Juan R. Luciano
Chairman of the Board of Directors President and Chief Executive Officer at Archer-Daniels-Midland

Yes. No. Listen, it's a very good question. And we look at that, of course, with a lot of attention. I think right now, when we see the capacity coming, it's all capacity needed actually to supply the growth of protein around the world. We see North America with very strong domestic demand for meal, but we see also North America soybean meal being the most competitive around the world. Especially now when you have issues in Argentina with some changes in DT, when you have short crops in South America, like we have had, and we continue to have a strong demand. We see also that customers are relatively open, so there's not a lot of inventory in the chain that at one point needs to be flushed out. And when you look at what happened with feed and competitive feeds, certainly wheat, given the conflict in Ukraine, the unfortunate conflict in Ukraine, wheat prices need to go up high enough that they get out of the feeding rations so they can be preserved to feeding people. When you take that up, you bring corn, the most effective carbohydrate, and corn immediately brings soybean meal into the Russia. So we not only see strong demand, but we see high inclusion rates staying. And again, given the strong leg of soybean oil in North America, that will make soybean meal the most competitive in the world. So we actually are very positive about that demand, and we think that we need all the expansion to match the market share that soybean meal North America will take from the rest of the world.

Stephen V. Byrne
Analyst at Bank of America Securities

Maybe just one more on the oil side and that is, what do you see as the global impacts of Indonesia's ban on palm oil exports? How does that affect the global supply of oil and your business in particular?

Juan R. Luciano
Chairman of the Board of Directors President and Chief Executive Officer at Archer-Daniels-Midland

Yes. You know oils have been tied for several months already, if not a year. And of course, any announcement in the -- in the proximity of the largest producer of palm oil in the world rattles the market. Of course, it was immediately clarified that this doesn't include crude palm oil, which is the biggest product. So I would say I think Indonesia is just trying to take a short-term palliative for their domestic inflation. I don't think it will significantly alter the global balances, although the global balances continue to be very tight. And any disruption, we have the Ukrainian disruption, of course, with -- and the Russia with sunflower oil. So this is an area that everybody has to pay a lot of attention. And it will require companies like ADM to having the ability to reformulate, so we can take some customers that are existing customers of either palm oil or sunflower oil to have alternatives to continue to supply their customers. So we are seeing that through our -- on the next joint venture. We're seeing that through our Stratas joint venture, so -- and we've seen the opportunity to add a lot of value to some of the customers that are looking for replacements at this point in time.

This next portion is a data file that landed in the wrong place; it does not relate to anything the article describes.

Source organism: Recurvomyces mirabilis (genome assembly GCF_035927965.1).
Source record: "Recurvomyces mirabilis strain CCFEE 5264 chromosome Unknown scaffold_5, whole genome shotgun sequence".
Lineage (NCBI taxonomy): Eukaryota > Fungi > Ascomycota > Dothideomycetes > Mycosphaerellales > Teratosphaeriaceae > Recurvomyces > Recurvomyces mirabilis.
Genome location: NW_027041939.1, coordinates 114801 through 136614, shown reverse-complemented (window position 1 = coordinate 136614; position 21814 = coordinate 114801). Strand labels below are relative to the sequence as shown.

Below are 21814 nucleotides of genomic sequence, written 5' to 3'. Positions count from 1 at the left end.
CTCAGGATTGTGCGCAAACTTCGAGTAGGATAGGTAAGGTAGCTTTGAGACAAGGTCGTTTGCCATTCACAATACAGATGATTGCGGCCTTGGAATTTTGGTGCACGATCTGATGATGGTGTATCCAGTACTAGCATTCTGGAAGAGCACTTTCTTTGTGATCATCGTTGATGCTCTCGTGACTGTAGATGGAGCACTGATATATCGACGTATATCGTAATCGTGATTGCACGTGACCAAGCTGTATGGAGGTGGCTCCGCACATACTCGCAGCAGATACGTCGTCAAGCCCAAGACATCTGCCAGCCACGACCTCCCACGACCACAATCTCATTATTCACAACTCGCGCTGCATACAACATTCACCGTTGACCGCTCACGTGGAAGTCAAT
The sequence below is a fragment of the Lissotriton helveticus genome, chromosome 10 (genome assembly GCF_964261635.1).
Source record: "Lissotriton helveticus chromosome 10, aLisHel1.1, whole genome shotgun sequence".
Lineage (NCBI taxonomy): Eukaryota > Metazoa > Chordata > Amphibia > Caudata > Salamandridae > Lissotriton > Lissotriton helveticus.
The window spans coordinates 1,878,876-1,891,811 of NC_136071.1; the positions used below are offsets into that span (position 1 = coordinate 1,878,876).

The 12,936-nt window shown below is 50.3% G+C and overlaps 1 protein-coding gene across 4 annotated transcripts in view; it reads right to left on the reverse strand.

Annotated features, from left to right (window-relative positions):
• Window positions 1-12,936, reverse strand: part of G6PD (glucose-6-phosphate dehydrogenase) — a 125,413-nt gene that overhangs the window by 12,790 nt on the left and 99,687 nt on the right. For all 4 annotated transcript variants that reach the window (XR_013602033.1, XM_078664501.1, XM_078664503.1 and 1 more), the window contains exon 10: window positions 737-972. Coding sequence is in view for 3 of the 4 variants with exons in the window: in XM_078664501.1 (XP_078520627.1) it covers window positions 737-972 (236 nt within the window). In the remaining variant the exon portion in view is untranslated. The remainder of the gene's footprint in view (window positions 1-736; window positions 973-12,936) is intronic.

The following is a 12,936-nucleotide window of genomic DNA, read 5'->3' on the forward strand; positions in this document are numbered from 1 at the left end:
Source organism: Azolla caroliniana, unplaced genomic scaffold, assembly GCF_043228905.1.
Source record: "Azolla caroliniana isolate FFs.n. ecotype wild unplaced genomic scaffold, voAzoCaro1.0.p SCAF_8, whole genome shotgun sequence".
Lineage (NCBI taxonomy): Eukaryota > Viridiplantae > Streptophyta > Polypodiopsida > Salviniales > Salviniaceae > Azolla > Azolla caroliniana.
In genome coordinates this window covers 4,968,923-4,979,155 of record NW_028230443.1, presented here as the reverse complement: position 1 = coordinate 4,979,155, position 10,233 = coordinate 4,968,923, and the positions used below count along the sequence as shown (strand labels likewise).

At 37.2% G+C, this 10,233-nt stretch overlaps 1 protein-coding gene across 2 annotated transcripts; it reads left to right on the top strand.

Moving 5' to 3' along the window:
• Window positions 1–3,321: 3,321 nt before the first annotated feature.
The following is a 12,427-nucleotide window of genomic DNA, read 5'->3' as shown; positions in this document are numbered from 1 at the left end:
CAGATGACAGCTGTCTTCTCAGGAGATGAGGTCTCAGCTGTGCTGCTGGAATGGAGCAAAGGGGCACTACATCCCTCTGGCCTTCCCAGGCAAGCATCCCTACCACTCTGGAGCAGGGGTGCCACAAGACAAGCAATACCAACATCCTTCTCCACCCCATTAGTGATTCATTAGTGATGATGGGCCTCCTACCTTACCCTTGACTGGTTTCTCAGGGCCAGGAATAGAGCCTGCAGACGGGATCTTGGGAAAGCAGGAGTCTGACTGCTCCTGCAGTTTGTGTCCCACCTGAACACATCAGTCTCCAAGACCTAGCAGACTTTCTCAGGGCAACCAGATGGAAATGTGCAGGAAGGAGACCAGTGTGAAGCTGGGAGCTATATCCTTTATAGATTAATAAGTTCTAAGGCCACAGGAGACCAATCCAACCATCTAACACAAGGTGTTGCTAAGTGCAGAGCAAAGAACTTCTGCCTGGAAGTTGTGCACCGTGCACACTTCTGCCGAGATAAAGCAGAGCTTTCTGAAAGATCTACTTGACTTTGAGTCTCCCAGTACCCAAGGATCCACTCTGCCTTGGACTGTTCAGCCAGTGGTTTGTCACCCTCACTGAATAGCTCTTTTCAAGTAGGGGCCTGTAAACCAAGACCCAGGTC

Stephen V. Byrne
Analyst at Bank of America Securities

Thank you.

Operator

Our next question comes from Robert Moskow from Credit Suisse. Robert, please go ahead with your question.

Robert Bain Moskow
Analyst at Credit Suisse Group

Thank you. I was wondering if you could give us a little insight into your visibility into crush margins in the second half of this year? Are your customers locking in their commitments for demand and supplying you yet? And can you use that to lock in those margins? And then I have a quick follow-up, if I could.

Juan R. Luciano
Chairman of the Board of Directors President and Chief Executive Officer at Archer-Daniels-Midland

Sure. Yes, Rob. As I said, I think that we have very strong visibility, of course, into Q2. I would say further than that, I think customers -- the markets are inverted, so customers see prices relatively high right now. Those customers that are not covered, they feel like maybe the course is showing them that they can get covered later at the cheaper rate than today. So I would say, in general, we have coverage for the next quarter, not for Q3 or Q4. But when we look at the demand that we are seeing around the world, we think that when you think about meal and oil in general, not only in North America but also Brazil, the crush margins need to be there to encourage the crushers to crush. We need the demand for oil and we need the soybean meal, so you will have to have the demand -- the crush margins to incentivate people to crush. And we are seeing that with the margins that are happening in Brazil or the U.S. or Europe, all our margins today are higher than what we anticipated. And we think that as the year rollout and demand continues to be solid out there and strong, crush margins will continue to send that signal to all the fast crushers which is, we need the meal, we need the oil, keep crushing.

Robert Bain Moskow
Analyst at Credit Suisse Group